The call to action
Dr. Margaret Chan, director-general of the World Health Organization,stated: “We must all join forces to make sure that the health of women and girls is not jeopardized simply because they were born female.”
What does this united front for girls and women look like? How can we provide them with the chance to lead healthy, productive lives — and achieve an optimal return on investment for nearly every development effort?
1. Cross-sector collaboration. Health must be addressed in tandem with other development efforts to ensure sustainability and cost-effectiveness.One important strategy is linking water, sanitation, and hygiene — or WASH — programs with maternal and child health, given that women and girlscould spend up to six hours daily collecting water. For example, a group of WASH and NTD partners recently published an importantmanual for implementers to identify synergies.
2. Strengthen health systems. Expanding the capacity of drug distribution and other health services, improving coverage, increasing the number of health care workers and identifying sustainable financing mechanisms will all yield positive outcomes for the health of girls and women. Country ownership in building robust health systems is absolutely vital.
4. Improve nutrition. Thefirst 1,000 days of life are the most critical time for establishing the foundation for a healthy life. It will be essential to scale up efforts to provide the essential care and interventions required to prevent irreversible outcomes. Efforts such as theGlobal Nutrition for Growth Compact are accelerating progress. Integrated vitamin supplementation and deworming programs are also improving nutrition outcomes while removing the threat of NTDs in children.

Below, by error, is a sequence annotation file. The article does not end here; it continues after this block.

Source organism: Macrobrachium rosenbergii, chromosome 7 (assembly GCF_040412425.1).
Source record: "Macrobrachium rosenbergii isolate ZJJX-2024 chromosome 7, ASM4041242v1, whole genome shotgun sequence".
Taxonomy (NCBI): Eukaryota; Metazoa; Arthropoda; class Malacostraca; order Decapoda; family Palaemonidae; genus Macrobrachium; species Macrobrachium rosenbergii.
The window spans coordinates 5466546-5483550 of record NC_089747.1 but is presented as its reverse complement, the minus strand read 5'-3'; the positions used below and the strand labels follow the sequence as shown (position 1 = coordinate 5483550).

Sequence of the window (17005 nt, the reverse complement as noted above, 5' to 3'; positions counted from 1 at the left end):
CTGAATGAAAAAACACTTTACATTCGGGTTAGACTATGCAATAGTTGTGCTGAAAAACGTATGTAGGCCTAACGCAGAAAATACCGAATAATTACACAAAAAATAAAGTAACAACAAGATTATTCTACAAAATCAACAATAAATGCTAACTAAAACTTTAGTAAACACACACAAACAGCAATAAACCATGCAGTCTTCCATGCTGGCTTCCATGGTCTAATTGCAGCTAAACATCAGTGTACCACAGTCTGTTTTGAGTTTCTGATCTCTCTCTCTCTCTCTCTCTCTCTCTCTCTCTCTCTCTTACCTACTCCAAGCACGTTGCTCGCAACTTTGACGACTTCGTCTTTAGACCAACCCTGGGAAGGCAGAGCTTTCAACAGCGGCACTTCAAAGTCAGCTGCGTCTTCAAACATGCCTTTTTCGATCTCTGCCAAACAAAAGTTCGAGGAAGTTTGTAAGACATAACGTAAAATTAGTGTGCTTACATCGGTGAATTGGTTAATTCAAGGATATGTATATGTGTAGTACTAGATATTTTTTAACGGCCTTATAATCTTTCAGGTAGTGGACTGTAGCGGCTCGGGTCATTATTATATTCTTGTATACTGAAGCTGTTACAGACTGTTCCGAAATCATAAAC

5. Increase education. With greater education and awareness, girls and women will be able to make more informed health decisions, including identifying when they may need urgent care and why treatment and prevention for diseases are so important. In turn, this knowledge will empower them to make decisions that can safeguard their health and that of their families.As a recent CARE report points out, greater attendance in school will provide girls with leadership, self-esteem and knowledge to help them navigate professional, health and social choices throughout their lives. However, girls must be healthy — free of NTDs and other infectious diseases — to go to school and learn.
With improved health outcomes, girls and women will be able to participate more socially, economically and politically. When we create the possibility for all girls and women to prosper, we can expect to achieve a more hopeful, productive and equal world.
Michael W. Marine, a former U.S. ambassador to Vietnam, was appointed CEO of the Sabin Vaccine Institute in April 2010. Marine joined Sabin's leadership team in December 2009 after serving 8 months on the Joint Action Committee of the Global Network for Neglected Tropical Diseases, an advocacy and resource mobilization initiative of Sabin. He was a member of the U.S. State Department's Foreign Service for 32 years.